top of page

GN Says: We've Got Fantasy Endings for "Reborn Rich"

Updated: Jan 4, 2023

There is no question that Reborn Rich was one of the most binge-worthy k-dramas to come out in 2022. The gripping pace of this fantasy-themed chaebol revenge show, plus its intriguing references to real-life events throughout the 1990s and early 2000s, were more than enough to propel the show to the top of the ratings charts.

GwenchaNoona Asks | Do you like the "Reborn Rich" finale? (photo of cast led by Song Joong-ki)

With Song Joong-ki’s eternally youthful charm as the soul-swapping/time-traveling/revenge-seeking lead, and Lee Sung-min’s daesang-worthy performance as the founder of the powerful Soonyang conglomerate, viewers were more than happy to leave some of the questions over unexplained fantastical elements and plot holes unanswered.

But its final episode – the bane of many great shows – has left many fans fuming and writing their own fantasy endings. We’ve surveyed our gwenchanoonas to see what they thought of how Reborn Rich ended, and found that there are generally three types of viewers:

Those who would completely rewrite the ending

PacaHeol: I would have wanted an ending that sticks more closely to the alternate universe genre.

In my ending, Jin Do-jun (Song Joong-ki as the chaebol’s grandson) survives the car crash because his driver In-seok notices the oncoming truck from the rearview mirror and quickly tells Do-jun to get out – which he does promptly. The truck still crashes into the car, killing In-seok.

After seeing what happened, Yoon Hyeon-woo (Song Joong-ki as the poor chaebol employee) becomes hysterical, but Do-jun puts things together and asks Hyeon-woo why he was there. From there, Do-jun asks Hyeon-woo to call the Soonyang group secretary who ordered him to be there, and they record the whole incriminating conversation.

Do-jun realizes that the route he took as Hyeon-woo from the original timeline (where he kept quiet about the truck accident in order to keep working for Soonyang), and realizes that this inexplicable soul swap/time travel was his way to make amends. He takes Hyeon-woo in as his secretary (ensuring a stable future for his alternate world family), reveals the attempted murder that his uncle planned, and ultimately takes over Soonyang.

Do-jun then systematically works with management specialists and organizational specialists to root out unlawful practices perpetrated by his family. This makes the general public cry out for justice, which leads to the Jin family losing managerial rights. Do-jun, seeing that he had achieved his revenge, leaves his position as chairman of Soonyang and continues to head Miracle Investment.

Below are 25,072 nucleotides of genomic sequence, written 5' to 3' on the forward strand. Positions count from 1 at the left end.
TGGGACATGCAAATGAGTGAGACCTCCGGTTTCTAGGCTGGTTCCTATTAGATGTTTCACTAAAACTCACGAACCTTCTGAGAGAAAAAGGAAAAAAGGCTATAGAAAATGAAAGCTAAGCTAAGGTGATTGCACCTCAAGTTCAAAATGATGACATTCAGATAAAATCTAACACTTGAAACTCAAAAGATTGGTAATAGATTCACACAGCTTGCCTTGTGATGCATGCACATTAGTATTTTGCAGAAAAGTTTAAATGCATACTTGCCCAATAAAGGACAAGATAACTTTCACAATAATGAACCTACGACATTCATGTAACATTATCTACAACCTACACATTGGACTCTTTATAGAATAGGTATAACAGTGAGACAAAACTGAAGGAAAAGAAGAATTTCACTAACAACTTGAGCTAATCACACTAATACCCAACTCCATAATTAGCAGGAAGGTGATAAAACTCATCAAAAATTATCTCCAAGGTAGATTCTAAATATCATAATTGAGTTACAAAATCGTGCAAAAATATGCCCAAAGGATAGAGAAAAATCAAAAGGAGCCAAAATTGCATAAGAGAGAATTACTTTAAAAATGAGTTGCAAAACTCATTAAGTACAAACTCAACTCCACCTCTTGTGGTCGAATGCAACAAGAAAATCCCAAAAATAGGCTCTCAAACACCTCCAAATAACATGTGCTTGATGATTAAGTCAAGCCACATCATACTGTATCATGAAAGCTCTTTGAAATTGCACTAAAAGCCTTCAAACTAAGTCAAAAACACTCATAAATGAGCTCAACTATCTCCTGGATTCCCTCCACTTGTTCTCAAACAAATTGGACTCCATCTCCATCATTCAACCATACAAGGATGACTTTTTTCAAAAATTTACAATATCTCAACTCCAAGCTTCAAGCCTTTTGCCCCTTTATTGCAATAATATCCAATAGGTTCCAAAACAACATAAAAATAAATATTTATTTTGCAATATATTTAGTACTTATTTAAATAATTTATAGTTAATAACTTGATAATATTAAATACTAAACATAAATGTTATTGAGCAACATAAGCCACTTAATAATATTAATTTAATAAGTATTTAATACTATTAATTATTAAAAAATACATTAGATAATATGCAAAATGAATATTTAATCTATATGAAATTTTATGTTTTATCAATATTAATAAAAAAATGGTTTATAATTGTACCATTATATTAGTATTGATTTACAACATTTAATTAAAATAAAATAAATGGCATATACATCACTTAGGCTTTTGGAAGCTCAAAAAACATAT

Maia Kim: The title was literally Reborn Rich so I was hoping to see Hyeon-woo really obtain his revenge as Do-jun. I was totally there for the fantasy aspect of it, with both the soul swap and time travel features. Not the confusing same soul in two bodies, in the same timeline.

For me, Do-jun should have survived the truck accident (if they can make Hyeon-woo survive a gunshot wound to the head and that cliff drop, then why not a car accident?). Do-jun still should have been named chairman of Soonyang, as he and Oh Se-hyeon (Park Hyuk-kwon) had planned, and destroyed the “Korean discount” in the process. And he should have used the accident as further fuel to take down his uncle and cousin. And then because of their actions, Hyeon-woo’s fate would consequently change for the better.

Those who think the ending was fine except for some details

Liam Yeon Kimin: After building up our hatred for the entitled, condescending and greedy Jin family over 15 episodes, the writers of the series, I feel, should have rewarded us viewers with a stronger ending that satisfied our need for justice.

I can accept that Do-jun was really fated to die, and everything that happened in that timeline was still bound to happen. But I’m having a hard time accepting that the only thing the Jin family really lost was their management rights. I wanted to see them embarrassed and stripped of their wealth. I wanted to see some of them in handcuffs on the way to prison.

I would have also wanted Hyeon-woo to take more advantage of the knowledge he has having lived as Do-jun for 17 years. He knew their weaknesses and perhaps where the so-called bodies are buried, and he could have used this to plot a more cunning takedown of the family. And then in the end, he can reveal that it’s actually him – Do-jun – who got his revenge through Hyeon-woo.